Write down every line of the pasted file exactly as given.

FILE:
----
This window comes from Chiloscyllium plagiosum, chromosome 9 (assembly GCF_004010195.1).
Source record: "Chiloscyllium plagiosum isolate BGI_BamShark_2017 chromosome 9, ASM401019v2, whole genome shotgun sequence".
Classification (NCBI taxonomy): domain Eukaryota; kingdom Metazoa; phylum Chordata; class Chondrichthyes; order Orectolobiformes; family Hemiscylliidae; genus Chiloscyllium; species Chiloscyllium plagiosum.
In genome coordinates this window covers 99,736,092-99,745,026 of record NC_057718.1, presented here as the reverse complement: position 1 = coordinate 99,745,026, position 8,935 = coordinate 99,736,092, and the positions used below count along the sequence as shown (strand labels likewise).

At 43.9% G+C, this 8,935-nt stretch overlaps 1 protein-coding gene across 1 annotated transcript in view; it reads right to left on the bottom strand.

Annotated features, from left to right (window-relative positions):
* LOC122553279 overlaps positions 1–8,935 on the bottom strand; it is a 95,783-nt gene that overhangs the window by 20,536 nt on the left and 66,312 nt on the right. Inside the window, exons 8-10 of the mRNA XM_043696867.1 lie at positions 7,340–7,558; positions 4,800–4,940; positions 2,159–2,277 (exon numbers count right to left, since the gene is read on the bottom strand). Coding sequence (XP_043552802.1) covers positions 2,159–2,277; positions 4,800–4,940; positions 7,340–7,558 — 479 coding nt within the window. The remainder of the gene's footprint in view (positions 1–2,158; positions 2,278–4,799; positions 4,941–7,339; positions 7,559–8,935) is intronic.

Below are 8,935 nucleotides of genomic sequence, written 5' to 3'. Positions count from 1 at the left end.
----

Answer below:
This window comes from Chiloscyllium plagiosum, chromosome 9 (assembly GCF_004010195.1).
Source record: "Chiloscyllium plagiosum isolate BGI_BamShark_2017 chromosome 9, ASM401019v2, whole genome shotgun sequence".
Classification (NCBI taxonomy): domain Eukaryota; kingdom Metazoa; phylum Chordata; class Chondrichthyes; order Orectolobiformes; family Hemiscylliidae; genus Chiloscyllium; species Chiloscyllium plagiosum.
In genome coordinates this window covers 99,736,092-99,745,026 of record NC_057718.1, presented here as the reverse complement: position 1 = coordinate 99,745,026, position 8,935 = coordinate 99,736,092, and the positions used below count along the sequence as shown (strand labels likewise).

At 43.9% G+C, this 8,935-nt stretch overlaps 1 protein-coding gene across 1 annotated transcript in view; it reads right to left on the bottom strand.

Annotated features, from left to right (window-relative positions):
* LOC122553279 overlaps positions 1–8,935 on the bottom strand; it is a 95,783-nt gene that overhangs the window by 20,536 nt on the left and 66,312 nt on the right. Inside the window, exons 8-10 of the mRNA XM_043696867.1 lie at positions 7,340–7,558; positions 4,800–4,940; positions 2,159–2,277 (exon numbers count right to left, since the gene is read on the bottom strand). Coding sequence (XP_043552802.1) covers positions 2,159–2,277; positions 4,800–4,940; positions 7,340–7,558 — 479 coding nt within the window. The remainder of the gene's footprint in view (positions 1–2,158; positions 2,278–4,799; positions 4,941–7,339; positions 7,559–8,935) is intronic.

Below are 8,935 nucleotides of genomic sequence, written 5' to 3'. Positions count from 1 at the left end.